Friday night's screening at the Reel Rasquache Latino Film Festival at Cal State LA went really well and it's another memorable event to keep in the record books! This was about the fifth time I've seen the final version of the film, and our second film festival. Still enjoying the film upon multiple viewings, and in fact each one so far has it's own unique dynamics to it. Either because I've got different groups of friends/family in the audience or just the audience itself will always react differently. One thing I notice about this screening is there were a lot more folks in the audience jumping out of there seats when the scarier moments appeared onscreen! There was a pair of ladies behind me just screaming out their lungs at certain moments! It's so great experiencing these live moments.
One of my favorite moments during any screening is the scene where I appear in my cameo. I can tell I have friends in the audience because they'll give out a shout-out or a chuckle when I show up. And during the opening credits (for which I illustrated the title cards) I usually get a quick little round of applause for the credit 'Based on the comic book El Muerto by Javier Hernandez'.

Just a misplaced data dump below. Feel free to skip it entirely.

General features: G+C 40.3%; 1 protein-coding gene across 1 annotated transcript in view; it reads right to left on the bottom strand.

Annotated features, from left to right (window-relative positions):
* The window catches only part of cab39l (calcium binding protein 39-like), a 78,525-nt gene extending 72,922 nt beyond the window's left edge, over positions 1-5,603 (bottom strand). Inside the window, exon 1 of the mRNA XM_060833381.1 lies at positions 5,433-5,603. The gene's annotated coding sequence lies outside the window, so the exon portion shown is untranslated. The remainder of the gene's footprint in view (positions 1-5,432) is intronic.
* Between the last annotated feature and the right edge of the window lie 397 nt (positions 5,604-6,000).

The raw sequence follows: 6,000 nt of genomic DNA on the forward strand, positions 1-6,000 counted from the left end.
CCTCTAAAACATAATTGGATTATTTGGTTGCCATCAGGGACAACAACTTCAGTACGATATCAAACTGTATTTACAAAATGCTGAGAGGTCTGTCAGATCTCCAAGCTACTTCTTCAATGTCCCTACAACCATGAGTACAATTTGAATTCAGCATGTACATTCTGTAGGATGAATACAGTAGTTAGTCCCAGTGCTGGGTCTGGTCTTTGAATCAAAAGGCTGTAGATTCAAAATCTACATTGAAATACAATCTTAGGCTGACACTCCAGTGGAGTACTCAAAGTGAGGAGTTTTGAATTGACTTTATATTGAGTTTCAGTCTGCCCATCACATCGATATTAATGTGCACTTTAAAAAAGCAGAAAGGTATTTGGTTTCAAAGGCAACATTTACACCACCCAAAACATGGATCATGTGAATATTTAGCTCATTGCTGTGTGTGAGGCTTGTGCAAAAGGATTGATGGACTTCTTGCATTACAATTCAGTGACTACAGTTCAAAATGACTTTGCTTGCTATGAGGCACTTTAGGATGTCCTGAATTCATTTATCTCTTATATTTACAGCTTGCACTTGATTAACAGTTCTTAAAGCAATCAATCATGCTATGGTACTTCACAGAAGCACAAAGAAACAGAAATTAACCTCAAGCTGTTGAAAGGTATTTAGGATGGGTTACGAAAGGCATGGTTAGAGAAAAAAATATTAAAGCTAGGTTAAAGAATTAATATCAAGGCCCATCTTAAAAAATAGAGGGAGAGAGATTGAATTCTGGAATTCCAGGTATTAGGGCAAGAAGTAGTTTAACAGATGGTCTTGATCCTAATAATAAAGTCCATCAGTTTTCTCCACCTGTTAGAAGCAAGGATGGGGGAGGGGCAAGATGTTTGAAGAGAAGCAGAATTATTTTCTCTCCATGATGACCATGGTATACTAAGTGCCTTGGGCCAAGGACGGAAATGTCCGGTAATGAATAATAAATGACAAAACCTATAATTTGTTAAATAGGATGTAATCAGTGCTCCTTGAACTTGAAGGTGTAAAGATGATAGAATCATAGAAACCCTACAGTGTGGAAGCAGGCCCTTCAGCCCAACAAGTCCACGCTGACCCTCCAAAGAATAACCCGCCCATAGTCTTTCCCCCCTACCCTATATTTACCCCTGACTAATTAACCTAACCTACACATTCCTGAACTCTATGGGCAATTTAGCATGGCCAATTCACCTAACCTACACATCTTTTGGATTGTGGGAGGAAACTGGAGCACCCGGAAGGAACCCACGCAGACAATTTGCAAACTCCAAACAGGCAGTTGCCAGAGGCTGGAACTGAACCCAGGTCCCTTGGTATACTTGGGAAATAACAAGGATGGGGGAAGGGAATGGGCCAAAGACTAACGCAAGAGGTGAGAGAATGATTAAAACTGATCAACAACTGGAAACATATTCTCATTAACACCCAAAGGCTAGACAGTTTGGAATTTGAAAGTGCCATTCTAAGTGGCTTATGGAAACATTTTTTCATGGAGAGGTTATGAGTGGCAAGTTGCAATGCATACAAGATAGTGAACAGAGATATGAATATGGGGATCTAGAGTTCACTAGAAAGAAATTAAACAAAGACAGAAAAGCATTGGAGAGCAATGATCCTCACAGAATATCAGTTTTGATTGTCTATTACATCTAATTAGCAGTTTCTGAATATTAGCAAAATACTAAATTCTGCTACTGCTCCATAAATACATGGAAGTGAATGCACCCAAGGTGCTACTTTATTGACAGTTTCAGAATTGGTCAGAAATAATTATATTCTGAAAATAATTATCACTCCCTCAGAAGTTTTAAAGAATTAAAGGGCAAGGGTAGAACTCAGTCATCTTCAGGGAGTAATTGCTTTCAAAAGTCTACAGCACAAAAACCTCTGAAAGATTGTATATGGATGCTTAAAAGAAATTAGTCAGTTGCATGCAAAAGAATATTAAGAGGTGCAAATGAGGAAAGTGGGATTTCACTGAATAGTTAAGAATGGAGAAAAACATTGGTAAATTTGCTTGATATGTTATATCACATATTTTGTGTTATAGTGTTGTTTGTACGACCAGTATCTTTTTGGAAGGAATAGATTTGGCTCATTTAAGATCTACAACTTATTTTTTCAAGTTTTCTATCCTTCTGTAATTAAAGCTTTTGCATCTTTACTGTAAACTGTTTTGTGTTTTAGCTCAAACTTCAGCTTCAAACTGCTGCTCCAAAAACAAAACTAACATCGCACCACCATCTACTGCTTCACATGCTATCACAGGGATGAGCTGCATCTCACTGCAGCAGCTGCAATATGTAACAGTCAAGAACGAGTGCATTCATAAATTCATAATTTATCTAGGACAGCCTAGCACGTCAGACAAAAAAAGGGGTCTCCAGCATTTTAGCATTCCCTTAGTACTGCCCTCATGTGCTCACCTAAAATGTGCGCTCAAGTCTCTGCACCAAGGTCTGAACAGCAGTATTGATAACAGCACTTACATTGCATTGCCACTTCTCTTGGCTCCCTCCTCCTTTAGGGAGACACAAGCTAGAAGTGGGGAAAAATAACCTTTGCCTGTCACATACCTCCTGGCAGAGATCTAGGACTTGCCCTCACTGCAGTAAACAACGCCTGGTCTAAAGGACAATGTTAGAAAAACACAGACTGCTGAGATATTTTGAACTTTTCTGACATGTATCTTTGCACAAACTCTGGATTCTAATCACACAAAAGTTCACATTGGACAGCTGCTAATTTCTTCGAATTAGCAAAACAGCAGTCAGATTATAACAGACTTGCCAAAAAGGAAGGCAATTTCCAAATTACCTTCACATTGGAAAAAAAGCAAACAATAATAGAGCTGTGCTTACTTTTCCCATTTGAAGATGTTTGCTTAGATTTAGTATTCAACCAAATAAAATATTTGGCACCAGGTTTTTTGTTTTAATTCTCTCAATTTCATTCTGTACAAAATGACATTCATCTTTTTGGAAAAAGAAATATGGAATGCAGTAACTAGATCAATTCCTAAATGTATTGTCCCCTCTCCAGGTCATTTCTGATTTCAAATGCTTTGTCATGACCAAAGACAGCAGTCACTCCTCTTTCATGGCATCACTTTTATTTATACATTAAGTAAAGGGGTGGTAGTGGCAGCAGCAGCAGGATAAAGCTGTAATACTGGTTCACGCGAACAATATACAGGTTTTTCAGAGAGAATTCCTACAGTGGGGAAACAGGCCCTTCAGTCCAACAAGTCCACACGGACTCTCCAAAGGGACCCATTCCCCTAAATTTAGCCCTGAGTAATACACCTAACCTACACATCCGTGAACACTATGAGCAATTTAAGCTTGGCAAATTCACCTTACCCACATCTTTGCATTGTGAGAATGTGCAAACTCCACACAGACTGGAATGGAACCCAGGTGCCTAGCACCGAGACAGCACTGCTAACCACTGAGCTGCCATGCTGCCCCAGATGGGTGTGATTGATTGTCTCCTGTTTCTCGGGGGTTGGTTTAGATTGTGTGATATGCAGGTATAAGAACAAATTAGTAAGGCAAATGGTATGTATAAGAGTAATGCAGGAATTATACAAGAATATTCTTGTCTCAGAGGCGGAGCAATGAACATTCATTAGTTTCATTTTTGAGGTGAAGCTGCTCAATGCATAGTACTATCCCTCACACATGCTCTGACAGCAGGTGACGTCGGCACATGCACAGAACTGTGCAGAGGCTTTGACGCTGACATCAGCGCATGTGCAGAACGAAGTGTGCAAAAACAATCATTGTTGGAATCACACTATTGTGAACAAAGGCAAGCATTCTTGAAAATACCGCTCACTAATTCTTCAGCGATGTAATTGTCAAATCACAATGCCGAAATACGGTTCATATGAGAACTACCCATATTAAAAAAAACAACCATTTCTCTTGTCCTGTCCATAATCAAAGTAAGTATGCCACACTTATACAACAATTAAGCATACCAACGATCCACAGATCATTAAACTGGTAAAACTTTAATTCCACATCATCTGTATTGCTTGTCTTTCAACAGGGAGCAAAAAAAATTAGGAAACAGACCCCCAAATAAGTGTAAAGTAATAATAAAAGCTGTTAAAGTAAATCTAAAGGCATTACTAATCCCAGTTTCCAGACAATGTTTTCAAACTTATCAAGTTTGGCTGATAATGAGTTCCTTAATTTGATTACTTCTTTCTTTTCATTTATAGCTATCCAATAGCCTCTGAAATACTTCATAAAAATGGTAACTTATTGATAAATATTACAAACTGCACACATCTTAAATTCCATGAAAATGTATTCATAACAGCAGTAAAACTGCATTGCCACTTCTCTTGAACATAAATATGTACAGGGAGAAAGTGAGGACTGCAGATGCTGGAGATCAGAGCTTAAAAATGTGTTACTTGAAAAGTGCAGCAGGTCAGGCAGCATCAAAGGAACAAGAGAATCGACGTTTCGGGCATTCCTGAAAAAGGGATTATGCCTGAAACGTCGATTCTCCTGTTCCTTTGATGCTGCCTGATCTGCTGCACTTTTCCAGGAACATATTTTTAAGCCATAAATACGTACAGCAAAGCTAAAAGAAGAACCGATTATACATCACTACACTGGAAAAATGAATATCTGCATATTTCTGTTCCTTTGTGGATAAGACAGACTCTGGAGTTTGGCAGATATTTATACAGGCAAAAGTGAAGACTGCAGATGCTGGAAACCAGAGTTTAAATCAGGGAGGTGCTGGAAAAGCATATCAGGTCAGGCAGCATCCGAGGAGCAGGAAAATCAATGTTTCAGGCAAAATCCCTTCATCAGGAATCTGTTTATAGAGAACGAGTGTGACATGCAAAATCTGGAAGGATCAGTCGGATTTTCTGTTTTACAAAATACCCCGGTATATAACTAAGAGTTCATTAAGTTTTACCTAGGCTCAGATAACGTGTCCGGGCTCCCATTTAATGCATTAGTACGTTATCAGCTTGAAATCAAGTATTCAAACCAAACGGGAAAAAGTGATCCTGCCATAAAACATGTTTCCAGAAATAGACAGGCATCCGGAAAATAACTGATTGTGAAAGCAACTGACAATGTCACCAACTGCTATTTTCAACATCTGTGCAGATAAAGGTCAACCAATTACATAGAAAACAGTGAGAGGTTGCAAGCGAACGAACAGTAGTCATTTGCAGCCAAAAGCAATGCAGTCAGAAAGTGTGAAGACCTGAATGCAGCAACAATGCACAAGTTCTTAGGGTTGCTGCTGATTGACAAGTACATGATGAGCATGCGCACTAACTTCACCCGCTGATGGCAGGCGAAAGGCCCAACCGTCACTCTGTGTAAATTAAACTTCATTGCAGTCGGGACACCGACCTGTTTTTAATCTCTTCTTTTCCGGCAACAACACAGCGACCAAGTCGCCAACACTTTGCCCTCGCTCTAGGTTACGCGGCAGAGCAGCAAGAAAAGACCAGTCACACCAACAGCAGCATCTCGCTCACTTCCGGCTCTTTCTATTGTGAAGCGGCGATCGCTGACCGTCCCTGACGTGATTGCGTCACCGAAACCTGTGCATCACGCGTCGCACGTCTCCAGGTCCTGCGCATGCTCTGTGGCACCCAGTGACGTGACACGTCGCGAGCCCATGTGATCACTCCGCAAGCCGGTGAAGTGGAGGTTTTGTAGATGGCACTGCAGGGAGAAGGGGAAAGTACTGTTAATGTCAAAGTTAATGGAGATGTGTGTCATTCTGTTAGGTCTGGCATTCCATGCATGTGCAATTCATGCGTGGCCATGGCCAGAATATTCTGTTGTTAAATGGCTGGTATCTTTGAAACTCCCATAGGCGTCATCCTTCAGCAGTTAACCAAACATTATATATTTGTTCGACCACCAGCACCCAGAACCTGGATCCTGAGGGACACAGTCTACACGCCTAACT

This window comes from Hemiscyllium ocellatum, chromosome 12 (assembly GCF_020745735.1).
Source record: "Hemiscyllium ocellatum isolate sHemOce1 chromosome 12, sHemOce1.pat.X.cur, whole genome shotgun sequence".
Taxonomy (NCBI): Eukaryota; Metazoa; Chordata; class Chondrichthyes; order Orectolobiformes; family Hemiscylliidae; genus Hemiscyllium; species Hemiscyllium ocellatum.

The screeening was held at Cal State Los Angeles, and in fact El Muerto was the opening night film for the three day festival. What's really cool about these festival screenings (as opposed to some of the private screenings we've had) is that they usually have tickets with the name of the movie printed on the ticket. Now that's a souvenir worth scrapbooking!
One of my good friends from college, Tony Saxon, came to the screening and brought a surprise with him. A copy of the 1998 'Daze of the Dead: The Numero Uno Edition', the very first El Muerto book I ever printed! Of course I have my own copy of this book (and another copy or two to one day put on Ebay!!), but it was pretty cool seeing one of the original Muerto comics. Back when I made that book, photocopied at a local CopyMax, I never would have thought that I'd be attending a screening of a live-action film based on that very same issue!! In fact, it was this little book that I sent director Brian Cox when he first heard my interview on NPR, back in the summer of 2001. He really enjoyed the story and the character of El Muerto as he appeared in the first issue. He didn't need to see a full-color comic series or graphic novel! Pretty amazing, if you ask me!